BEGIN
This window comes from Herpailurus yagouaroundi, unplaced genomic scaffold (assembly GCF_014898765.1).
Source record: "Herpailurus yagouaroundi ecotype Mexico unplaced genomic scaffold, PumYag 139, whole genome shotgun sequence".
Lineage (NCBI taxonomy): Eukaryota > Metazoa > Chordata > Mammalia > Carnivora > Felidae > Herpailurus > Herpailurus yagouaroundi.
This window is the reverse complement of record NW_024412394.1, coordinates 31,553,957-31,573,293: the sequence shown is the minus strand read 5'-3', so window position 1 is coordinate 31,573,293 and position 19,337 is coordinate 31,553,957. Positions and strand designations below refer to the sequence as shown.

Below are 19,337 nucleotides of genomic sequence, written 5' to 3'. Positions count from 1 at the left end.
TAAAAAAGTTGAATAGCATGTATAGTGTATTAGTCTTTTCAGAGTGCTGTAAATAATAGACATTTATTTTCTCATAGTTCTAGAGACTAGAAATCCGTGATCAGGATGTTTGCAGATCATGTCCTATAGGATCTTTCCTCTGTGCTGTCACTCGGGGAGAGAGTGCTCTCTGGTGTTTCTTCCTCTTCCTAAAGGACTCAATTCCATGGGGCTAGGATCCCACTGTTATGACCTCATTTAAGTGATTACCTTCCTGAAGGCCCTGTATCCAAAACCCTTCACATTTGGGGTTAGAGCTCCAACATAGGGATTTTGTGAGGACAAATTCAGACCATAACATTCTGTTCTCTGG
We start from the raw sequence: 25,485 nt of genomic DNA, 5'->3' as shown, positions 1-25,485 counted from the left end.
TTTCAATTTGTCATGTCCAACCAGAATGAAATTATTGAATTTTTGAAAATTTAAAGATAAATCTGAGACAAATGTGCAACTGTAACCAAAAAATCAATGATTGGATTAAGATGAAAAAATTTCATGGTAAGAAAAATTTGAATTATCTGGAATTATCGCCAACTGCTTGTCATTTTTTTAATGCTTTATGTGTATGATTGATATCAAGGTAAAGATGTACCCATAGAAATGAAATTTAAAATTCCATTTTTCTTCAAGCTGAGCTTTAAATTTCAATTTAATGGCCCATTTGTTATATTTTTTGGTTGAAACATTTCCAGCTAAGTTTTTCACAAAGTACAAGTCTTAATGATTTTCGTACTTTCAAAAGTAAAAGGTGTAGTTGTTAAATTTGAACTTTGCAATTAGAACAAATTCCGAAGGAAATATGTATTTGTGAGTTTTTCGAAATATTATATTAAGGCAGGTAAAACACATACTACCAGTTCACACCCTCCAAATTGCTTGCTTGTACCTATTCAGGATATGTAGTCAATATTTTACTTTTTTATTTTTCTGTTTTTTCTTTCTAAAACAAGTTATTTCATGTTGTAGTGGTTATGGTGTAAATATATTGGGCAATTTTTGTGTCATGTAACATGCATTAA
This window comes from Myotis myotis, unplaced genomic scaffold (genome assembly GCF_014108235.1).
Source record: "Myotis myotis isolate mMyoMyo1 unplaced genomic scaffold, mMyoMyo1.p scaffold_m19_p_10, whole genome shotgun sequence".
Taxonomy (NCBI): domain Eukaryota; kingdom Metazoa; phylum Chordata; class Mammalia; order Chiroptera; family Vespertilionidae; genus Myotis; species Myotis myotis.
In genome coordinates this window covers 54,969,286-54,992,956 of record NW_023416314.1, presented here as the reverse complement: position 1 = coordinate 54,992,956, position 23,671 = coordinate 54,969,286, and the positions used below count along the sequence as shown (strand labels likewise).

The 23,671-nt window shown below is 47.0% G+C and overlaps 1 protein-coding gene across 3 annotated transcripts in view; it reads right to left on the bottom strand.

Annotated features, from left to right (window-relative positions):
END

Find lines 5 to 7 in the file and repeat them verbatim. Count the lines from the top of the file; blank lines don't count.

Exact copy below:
Below are 19,337 nucleotides of genomic sequence, written 5' to 3'. Positions count from 1 at the left end.
TAAAAAAGTTGAATAGCATGTATAGTGTATTAGTCTTTTCAGAGTGCTGTAAATAATAGACATTTATTTTCTCATAGTTCTAGAGACTAGAAATCCGTGATCAGGATGTTTGCAGATCATGTCCTATAGGATCTTTCCTCTGTGCTGTCACTCGGGGAGAGAGTGCTCTCTGGTGTTTCTTCCTCTTCCTAAAGGACTCAATTCCATGGGGCTAGGATCCCACTGTTATGACCTCATTTAAGTGATTACCTTCCTGAAGGCCCTGTATCCAAAACCCTTCACATTTGGGGTTAGAGCTCCAACATAGGGATTTTGTGAGGACAAATTCAGACCATAACATTCTGTTCTCTGG
We start from the raw sequence: 25,485 nt of genomic DNA, 5'->3' as shown, positions 1-25,485 counted from the left end.